时间：02-23 来源：转载自澎湃新闻 浏览量：1401
But Harry had not packed. It just seemed too good to be true that he was going to be rescued from the Dursleys after a mere fortnight of their company. He could not shrug off the feeling that something was going to go wrong — his reply to Dumbledore's letter might have gone astray; Dumbledore could be prevented from collecting him; the letter might turn out not to be from Dumbledore at all, but a trick or joke or trap. Harry had not been able to face packing and then being let down and having to unpack again. The only gesture he had made to the possibility of a journey was to shut his snowy owl, Hedwig, safely in her cage.
Despite the fact that he had spent every waking moment of the past few days hoping desperately that Dumbledore would indeed come to fetch him, Harry felt distinctly awkward as 11 u-y set off down Privet Drive together. He had never had a proper conversation with the headmaster outside of Hogwarts before; there was usually a desk between them. The memory of their last face-to-face encounter kept intruding too, and it rather heightened Harry's sense of embarrassment; he had shouted a lot on that occasion, not to mention done his best to smash several of Dumbledore's most prized possessions.
Rufus Scrimgeour, previously Head of the Auror office in the Department of Magical Law Enforcement, has succeeded Cornelius Fudge as Minister of Magic. The appointment has largely been greeted with enthusiasm by the Wizarding community, though rumors of a rift between the new Minister and Albus Dumbledore, newly reinstated Chief Warlock of the Wizengamot, surfaced within hours of Scrimgeour taking office.
They stood back to back, the tall thin wizard and the short round one, and waved their wands in one identical sweeping motion.
The man crept, hunchbacked, down the last few steps and moved into the room. He had small, watery eyes, a pointed nose, and wore an unpleasant simper. His left hand was caressing his right, which looked as though it was encased in a bright silver glove.
Dumbledore reentered the room and Slughorn jumped as though he had forgotten he was in the house.
The harsh cry startled the fox, now crouching almost flat in the undergrowth. It leapt from its hiding place and up the bank. There was a flash of green light, a yelp, and the fox fell back to the ground, dead.
"This will do, Harry. If you will grasp my arm."
It was as though someone had exploded a box of fireworks within the compartment. Blinded by the blaze of the spells that had blasted from every direction, deafened by a series of bangs, Harry blinked and looked down at the floor.
"No," said Harry at once, "he can stay with Hagrid. I think Buckbeak would prefer that."
He shrugged and spread his hands wide, as though to say that age had its compensations, and Harry noticed a ring on his uninjured hand that he had never seen Dumbledore wear before: It was large, rather clumsily made of what looked like gold, and was set with a heavy black stone that had cracked down the middle. Slughorn's eyes lingered for a moment on the ring too, and Harry saw a tiny frown momentarily crease his wide forehead.
They saw two bucket-size cups and saucers on the wooden table in front of the fireplace when they entered Hagrid's cabin.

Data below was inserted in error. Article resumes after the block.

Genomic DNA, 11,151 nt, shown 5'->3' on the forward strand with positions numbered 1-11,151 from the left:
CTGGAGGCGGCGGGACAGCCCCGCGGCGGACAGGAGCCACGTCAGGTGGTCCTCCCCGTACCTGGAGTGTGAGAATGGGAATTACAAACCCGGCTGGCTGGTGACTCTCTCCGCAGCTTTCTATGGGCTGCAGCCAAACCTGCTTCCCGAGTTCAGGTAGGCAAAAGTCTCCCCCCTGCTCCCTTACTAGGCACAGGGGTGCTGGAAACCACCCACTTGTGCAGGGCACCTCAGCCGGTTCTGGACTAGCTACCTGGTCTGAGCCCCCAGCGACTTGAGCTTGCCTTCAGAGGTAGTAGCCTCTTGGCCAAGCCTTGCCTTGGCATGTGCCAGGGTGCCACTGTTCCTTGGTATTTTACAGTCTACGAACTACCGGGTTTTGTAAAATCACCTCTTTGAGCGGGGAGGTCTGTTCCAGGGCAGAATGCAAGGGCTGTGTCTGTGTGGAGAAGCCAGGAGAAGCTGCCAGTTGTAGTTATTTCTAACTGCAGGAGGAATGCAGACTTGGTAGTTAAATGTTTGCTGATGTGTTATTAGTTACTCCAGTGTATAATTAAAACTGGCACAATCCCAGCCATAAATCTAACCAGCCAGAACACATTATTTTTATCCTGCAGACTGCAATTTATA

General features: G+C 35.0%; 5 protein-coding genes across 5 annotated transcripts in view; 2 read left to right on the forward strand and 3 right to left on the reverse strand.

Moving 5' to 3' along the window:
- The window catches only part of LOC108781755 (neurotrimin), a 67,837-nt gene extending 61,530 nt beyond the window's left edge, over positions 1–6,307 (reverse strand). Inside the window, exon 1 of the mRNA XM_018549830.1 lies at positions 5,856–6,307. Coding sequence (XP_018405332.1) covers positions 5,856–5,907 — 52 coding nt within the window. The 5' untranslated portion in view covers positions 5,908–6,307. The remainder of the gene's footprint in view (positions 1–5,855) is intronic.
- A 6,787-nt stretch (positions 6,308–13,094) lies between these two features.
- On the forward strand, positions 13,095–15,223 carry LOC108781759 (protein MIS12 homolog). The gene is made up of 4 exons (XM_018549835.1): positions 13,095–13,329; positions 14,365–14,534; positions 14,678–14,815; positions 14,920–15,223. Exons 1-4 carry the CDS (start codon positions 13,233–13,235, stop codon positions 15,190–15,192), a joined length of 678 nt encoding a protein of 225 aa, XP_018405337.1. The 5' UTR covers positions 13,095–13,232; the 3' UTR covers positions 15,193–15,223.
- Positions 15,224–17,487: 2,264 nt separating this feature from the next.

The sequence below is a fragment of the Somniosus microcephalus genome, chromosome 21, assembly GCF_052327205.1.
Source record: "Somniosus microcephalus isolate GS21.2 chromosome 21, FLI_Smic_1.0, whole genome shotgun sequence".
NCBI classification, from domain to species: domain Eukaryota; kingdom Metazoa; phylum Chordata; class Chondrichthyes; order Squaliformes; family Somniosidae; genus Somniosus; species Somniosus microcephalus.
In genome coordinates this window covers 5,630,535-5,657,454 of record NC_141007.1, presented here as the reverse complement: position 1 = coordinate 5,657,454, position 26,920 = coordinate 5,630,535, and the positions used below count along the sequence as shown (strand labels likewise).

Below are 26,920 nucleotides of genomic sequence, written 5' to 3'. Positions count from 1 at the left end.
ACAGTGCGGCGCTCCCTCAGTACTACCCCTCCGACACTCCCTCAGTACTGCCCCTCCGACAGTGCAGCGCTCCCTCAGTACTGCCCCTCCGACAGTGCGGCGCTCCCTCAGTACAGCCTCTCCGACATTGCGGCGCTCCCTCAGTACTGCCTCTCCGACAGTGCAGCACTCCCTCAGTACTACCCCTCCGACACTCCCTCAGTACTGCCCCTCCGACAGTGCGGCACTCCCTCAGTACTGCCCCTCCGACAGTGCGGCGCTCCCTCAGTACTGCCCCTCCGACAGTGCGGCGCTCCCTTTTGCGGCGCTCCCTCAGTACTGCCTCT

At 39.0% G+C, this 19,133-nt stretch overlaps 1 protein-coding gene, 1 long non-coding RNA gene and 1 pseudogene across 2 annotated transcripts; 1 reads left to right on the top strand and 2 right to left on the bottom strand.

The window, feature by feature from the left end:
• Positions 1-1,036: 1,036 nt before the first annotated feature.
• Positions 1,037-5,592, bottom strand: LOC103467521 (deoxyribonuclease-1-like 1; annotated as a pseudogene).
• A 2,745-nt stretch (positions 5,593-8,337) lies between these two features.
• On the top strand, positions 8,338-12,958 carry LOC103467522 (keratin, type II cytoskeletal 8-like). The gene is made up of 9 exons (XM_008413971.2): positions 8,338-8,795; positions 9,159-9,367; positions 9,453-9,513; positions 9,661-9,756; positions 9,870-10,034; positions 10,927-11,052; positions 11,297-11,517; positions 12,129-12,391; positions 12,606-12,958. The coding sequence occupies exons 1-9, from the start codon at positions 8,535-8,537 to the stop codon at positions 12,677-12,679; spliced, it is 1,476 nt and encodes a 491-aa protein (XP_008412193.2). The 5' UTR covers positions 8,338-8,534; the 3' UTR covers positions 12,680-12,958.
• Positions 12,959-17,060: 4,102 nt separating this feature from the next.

Harry extracted his cloak from his trunk with some difficulty, trying not to show Dumbledore the mess within. When he had stuffed it into an inside pocket of his jacket, Dumbledore waved his wand and the trunk, cage, and Hedwig vanished. Dumbledore then waved his wand again, and the front door opened onto cool, misty darkness.
"Very good," said Dumbledore. "Well, here we go."
He guessed that many of them had believed Rita Skeeter's article about how disturbed and possibly dangerous he was. Perhaps they were formulating their own theories about how Cedric had died. He found he didn't care very much. He liked it best when he was with Ron and Hermione and they were talking about other things, or else letting him sit in silence while they played chess. He felt as though all three of them had reached an understanding they didn't need to put into words; that each was waiting for some sign, some word, of what was going on outside Hogwarts - and that it was useless to speculate
Fudge attempted to smile, but was unsuccessful; he merely looked as though he had a toothache. Scrimgeour was already rummaging in his pocket for the mysterious powder that turned the fire green. The Prime Minister gazed hopelessly at the pair of them for a moment, then the words he had fought to suppress all evening burst from him at last.
The Prime Minister's first, foolish thought was that Rufus Scrimgeour looked rather like an old lion. There were streaks of gray in his mane of tawny hair and his bushy eyebrows; he had keen yellowish eyes behind a pair of wire-rimmed spectacles and a certain rangy, loping grace even though he walked with a slight limp. There was an immediate impression of shrewdness and toughness; the Prime Minister thought he understood why the Wizarding community preferred Scrimgeour to Fudge as a leader in these dangerous times.。
"No, they do not," interrupted Dumbledore. "There are only two people in the whole world who know the full contents of the prophecy made about you and Lord Voldemort, and they are both standing in this smelly, spidery broom shed. It is true, however, that many have guessed, correctly, that Voldemort sent his Death Eaters to steal a prophecy, and that the prophecy concerned you.？